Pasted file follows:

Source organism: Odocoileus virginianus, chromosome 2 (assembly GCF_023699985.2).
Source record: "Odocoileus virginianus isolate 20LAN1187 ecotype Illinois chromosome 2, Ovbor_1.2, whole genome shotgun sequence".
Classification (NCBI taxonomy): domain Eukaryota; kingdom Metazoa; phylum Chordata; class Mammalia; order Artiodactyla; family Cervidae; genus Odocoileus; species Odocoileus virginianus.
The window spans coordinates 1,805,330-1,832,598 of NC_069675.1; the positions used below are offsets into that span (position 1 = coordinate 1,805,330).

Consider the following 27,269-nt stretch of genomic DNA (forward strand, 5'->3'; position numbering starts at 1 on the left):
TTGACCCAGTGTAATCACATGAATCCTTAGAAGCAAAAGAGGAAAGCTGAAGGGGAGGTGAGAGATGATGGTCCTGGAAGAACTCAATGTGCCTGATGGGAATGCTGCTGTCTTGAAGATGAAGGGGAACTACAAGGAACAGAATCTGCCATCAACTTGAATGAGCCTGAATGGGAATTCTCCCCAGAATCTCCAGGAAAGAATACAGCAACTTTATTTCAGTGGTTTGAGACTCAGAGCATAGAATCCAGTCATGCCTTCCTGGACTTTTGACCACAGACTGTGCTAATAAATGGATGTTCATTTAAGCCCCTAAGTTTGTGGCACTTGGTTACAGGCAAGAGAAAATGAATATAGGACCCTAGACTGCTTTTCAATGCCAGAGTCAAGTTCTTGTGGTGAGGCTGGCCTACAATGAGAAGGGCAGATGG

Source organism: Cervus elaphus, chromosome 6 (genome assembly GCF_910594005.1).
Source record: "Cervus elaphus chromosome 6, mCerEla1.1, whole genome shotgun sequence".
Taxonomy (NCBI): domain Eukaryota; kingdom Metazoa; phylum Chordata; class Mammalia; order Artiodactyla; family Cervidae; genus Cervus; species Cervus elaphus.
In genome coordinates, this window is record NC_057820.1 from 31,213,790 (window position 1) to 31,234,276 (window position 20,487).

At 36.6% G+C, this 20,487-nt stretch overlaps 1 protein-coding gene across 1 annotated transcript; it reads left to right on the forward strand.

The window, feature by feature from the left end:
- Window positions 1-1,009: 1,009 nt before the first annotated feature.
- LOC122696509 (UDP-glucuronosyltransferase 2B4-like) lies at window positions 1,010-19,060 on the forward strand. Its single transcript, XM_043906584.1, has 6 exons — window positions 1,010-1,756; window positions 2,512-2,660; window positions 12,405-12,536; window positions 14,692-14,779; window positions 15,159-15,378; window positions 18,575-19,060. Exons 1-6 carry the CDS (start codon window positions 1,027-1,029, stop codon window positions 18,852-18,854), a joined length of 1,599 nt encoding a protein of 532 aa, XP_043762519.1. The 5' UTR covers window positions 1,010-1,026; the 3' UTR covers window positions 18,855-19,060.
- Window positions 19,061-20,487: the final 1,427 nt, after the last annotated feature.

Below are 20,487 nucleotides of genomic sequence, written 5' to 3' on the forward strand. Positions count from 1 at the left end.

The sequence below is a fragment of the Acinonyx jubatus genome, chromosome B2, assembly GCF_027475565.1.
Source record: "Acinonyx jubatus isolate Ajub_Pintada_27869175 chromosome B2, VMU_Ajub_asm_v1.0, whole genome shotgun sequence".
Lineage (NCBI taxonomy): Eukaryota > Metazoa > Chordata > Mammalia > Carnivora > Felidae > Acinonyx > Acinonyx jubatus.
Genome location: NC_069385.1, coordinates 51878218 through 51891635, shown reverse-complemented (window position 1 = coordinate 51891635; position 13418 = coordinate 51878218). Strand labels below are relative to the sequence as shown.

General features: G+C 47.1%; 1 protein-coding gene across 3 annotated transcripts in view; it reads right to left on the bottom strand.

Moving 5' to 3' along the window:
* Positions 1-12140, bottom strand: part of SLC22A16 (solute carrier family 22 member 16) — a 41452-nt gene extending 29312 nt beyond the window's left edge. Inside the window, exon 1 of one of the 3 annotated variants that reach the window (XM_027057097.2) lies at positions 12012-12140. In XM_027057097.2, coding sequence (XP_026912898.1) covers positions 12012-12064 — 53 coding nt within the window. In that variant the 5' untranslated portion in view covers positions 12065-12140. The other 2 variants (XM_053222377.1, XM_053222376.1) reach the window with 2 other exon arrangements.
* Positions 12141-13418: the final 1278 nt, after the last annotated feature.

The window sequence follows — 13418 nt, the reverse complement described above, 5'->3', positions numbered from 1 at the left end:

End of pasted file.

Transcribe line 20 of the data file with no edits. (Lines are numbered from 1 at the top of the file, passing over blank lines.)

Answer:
Genome location: NC_069385.1, coordinates 51878218 through 51891635, shown reverse-complemented (window position 1 = coordinate 51891635; position 13418 = coordinate 51878218). Strand labels below are relative to the sequence as shown.